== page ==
The little girl put her soft hand into the gnarled old turkey claw that was Naylund’s hand.  He was comforted by the gesture.

The starship touched down in sight of the Dragon Gate.  The town was surrounded by an ornately carved wall that was shaped like a dragon’s body.  The only entrance was through the Dragon Gate, the open mouth of an ornately carved Celestial Dragon.  The city was secured behind the energy barrier created by the Sylvani Technology in the wall itself.  Naylund would have to escort whoever was inside the space ship through the Dragon Gate, because he did not wish them to run afoul of either the Gate Guards or the ancient energies of the wall itself.  Only those with proper chi, like himself, could pass through unchallenged.

He walked out to meet them.

The first down the starship’s exit ramp was obviously an Earther by heritage.  His skin was pink like Naylund and Sarah’s skin, not yellow or orange like the Gaijinese.  The boy that followed the man in the fedora hat, though, was a Nebulon, blue-skinned and yellow-haired.  The boy looked Naylund directly in the eye, and revealed himself as a telepath by doing so.  Naylund was not a Psion himself, but had come to know them because Sarah was a telepath, born of a Psion mother who died mysteriously during the birth.

“So,” said Naylund, extending a hand in a gesture of welcome, “welcome to the planet, Gaijin, Honored White Spider.”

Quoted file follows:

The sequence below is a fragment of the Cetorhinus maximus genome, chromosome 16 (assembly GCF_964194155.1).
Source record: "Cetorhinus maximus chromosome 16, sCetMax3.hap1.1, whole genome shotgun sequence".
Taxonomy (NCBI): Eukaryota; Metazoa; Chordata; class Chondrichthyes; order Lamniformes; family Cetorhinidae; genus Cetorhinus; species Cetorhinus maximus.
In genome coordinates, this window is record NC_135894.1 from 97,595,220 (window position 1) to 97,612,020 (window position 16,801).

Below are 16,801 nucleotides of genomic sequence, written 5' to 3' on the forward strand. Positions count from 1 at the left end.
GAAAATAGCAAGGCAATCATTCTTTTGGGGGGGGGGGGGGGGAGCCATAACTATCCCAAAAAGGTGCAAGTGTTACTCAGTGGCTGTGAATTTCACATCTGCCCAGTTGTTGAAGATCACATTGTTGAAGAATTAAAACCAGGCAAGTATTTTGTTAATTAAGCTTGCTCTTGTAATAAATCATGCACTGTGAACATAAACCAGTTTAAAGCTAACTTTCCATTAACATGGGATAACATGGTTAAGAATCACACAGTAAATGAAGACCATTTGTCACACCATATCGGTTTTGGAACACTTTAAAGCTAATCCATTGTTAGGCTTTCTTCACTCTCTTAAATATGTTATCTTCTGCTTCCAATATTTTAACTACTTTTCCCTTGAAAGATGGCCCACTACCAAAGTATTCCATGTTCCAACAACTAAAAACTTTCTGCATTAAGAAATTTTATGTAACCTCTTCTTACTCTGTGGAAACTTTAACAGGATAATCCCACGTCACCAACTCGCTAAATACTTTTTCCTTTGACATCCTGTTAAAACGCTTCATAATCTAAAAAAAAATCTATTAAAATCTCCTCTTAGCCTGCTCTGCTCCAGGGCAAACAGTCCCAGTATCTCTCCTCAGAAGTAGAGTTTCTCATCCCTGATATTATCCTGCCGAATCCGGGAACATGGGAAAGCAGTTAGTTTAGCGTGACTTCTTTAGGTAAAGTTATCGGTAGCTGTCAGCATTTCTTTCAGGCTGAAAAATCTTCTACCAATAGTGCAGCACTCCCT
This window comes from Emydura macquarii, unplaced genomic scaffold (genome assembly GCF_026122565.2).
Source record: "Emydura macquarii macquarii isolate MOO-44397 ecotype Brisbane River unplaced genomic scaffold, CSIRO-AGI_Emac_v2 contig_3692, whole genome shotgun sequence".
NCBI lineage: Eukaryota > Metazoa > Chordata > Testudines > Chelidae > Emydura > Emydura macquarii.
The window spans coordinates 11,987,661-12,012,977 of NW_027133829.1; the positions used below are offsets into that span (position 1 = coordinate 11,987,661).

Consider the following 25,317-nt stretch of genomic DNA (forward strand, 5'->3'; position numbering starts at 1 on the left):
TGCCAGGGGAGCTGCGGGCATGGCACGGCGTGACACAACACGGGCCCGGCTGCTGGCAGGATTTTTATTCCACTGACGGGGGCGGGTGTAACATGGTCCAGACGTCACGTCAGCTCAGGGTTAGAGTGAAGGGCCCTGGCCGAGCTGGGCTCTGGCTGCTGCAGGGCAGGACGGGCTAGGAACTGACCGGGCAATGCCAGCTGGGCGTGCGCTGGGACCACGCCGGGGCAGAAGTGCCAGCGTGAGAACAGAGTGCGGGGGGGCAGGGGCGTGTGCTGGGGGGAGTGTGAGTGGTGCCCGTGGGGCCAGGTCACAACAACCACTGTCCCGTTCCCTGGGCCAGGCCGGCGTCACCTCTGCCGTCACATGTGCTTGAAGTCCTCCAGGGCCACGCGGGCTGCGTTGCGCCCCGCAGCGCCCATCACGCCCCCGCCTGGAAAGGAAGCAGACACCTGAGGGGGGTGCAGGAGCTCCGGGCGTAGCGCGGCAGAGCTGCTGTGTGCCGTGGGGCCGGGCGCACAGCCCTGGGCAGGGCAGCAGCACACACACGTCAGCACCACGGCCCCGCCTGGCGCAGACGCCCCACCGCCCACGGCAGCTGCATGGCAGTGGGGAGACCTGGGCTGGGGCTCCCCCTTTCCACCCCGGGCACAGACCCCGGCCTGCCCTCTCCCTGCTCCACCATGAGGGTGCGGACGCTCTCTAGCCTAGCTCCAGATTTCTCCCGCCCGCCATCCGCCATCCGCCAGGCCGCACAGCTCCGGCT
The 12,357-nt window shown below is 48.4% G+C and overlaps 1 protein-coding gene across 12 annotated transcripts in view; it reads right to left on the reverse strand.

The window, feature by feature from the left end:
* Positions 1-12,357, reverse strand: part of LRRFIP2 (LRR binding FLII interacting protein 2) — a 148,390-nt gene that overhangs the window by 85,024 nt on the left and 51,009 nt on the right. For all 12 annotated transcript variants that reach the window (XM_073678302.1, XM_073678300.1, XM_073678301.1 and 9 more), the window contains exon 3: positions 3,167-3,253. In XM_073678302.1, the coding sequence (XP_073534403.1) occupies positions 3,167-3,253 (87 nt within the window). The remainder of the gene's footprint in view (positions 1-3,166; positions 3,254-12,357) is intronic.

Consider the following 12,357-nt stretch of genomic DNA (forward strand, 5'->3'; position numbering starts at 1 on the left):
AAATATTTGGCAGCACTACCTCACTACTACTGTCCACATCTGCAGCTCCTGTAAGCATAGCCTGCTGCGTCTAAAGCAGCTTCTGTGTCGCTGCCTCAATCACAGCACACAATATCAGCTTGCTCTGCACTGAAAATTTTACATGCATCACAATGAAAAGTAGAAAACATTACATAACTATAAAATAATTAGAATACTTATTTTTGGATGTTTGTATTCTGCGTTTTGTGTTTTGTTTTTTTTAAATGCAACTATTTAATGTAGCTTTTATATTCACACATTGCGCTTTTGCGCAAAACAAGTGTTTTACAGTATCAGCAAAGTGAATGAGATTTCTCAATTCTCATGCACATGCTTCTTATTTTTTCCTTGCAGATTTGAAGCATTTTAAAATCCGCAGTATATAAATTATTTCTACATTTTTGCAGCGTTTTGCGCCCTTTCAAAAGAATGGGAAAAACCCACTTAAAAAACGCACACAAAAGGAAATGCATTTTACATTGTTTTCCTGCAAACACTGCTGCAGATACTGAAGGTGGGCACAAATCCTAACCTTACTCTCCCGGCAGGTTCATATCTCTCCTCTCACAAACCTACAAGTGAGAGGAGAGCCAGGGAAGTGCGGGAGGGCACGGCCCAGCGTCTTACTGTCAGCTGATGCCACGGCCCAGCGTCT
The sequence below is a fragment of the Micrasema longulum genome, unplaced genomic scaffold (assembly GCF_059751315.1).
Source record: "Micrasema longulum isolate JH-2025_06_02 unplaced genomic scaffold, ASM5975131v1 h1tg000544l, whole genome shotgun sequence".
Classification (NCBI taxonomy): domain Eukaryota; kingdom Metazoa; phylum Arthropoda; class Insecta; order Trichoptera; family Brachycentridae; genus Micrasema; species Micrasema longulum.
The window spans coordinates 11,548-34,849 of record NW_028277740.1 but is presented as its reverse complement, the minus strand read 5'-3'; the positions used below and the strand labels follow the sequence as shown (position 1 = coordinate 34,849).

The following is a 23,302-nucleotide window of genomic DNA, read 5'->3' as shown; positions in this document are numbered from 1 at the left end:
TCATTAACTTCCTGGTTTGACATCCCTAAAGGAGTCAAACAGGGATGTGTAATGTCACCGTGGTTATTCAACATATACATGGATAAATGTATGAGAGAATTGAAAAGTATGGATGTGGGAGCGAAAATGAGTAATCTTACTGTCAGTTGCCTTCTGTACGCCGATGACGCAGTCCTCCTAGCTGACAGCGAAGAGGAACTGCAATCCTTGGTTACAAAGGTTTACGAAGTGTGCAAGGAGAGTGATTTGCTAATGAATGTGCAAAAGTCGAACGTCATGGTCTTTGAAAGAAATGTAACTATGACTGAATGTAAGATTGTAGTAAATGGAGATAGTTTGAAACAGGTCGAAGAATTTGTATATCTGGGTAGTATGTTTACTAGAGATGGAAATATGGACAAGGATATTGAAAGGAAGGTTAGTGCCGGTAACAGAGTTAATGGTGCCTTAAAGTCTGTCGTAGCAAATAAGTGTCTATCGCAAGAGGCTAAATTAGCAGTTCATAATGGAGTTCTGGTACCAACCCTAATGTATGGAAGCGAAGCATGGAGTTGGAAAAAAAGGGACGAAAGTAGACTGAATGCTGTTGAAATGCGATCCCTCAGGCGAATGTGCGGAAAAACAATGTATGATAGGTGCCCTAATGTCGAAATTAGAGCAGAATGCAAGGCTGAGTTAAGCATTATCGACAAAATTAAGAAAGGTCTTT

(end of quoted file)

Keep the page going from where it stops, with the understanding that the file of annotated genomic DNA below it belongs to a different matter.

“Why do you call me that?” asked the sharp-eyed man in the fedora hat.  “I am Ged Aero.  I am here because a Psion told me to come.  I don’t know you.  Why do you call me by that name that I’ve been hearing so much lately?”

“I hate to be the one to break it to you, Ged Aero, but by stepping out of that starship, you have fulfilled an 800-year-old prophecy.  The people here will hail you as a god reborn.  You are like Jesus Christ to them.  You are here to teach them, and lead them out of their millennium of isolation.”

“Perhaps you are mistaken.  What if I am not the White Spider you seek?”

Naylund laughed.  “Shan’s Prophecy tells how you would speak those very words when you arrived here.  The people would not follow a White Spider that never doubted himself and acted without reserve.  Those are the qualities of a Black Spider.  We have too many of them all ready.”